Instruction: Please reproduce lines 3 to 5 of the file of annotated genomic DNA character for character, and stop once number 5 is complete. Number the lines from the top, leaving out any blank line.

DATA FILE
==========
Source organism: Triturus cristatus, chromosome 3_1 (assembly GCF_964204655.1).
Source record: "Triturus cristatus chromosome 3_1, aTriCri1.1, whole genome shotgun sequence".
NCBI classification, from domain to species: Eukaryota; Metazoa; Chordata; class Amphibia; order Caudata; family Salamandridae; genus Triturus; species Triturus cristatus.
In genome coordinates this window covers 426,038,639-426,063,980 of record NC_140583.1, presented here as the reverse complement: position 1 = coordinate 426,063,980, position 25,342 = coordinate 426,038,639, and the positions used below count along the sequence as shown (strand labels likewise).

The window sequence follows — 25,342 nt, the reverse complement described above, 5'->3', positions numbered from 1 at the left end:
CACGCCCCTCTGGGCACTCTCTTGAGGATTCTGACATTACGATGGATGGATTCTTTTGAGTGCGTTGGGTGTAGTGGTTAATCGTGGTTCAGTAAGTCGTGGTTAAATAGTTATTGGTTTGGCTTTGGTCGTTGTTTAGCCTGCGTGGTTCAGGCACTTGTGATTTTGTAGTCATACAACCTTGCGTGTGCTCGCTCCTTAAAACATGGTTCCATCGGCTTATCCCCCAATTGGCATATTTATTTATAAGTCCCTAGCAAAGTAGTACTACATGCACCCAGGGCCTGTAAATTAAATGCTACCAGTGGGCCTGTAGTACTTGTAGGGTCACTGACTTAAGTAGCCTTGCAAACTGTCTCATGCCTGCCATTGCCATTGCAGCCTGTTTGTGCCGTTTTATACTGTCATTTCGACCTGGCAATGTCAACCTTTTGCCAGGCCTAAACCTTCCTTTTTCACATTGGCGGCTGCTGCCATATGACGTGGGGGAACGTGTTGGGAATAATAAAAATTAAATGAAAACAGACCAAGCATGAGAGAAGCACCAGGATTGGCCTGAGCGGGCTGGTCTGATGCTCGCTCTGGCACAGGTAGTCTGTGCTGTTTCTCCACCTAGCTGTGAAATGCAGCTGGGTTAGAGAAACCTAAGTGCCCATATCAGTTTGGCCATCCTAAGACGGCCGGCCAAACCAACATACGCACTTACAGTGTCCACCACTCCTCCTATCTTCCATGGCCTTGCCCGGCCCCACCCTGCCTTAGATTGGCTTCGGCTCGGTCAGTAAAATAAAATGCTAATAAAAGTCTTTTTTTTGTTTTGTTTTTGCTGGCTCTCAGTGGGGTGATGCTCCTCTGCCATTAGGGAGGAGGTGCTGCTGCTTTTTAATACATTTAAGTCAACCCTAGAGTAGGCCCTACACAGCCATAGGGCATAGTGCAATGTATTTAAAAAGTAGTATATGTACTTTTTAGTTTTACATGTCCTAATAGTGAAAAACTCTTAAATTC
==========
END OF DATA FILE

NCBI classification, from domain to species: Eukaryota; Metazoa; Chordata; class Amphibia; order Caudata; family Salamandridae; genus Triturus; species Triturus cristatus.
In genome coordinates this window covers 426,038,639-426,063,980 of record NC_140583.1, presented here as the reverse complement: position 1 = coordinate 426,063,980, position 25,342 = coordinate 426,038,639, and the positions used below count along the sequence as shown (strand labels likewise).

The window sequence follows — 25,342 nt, the reverse complement described above, 5'->3', positions numbered from 1 at the left end: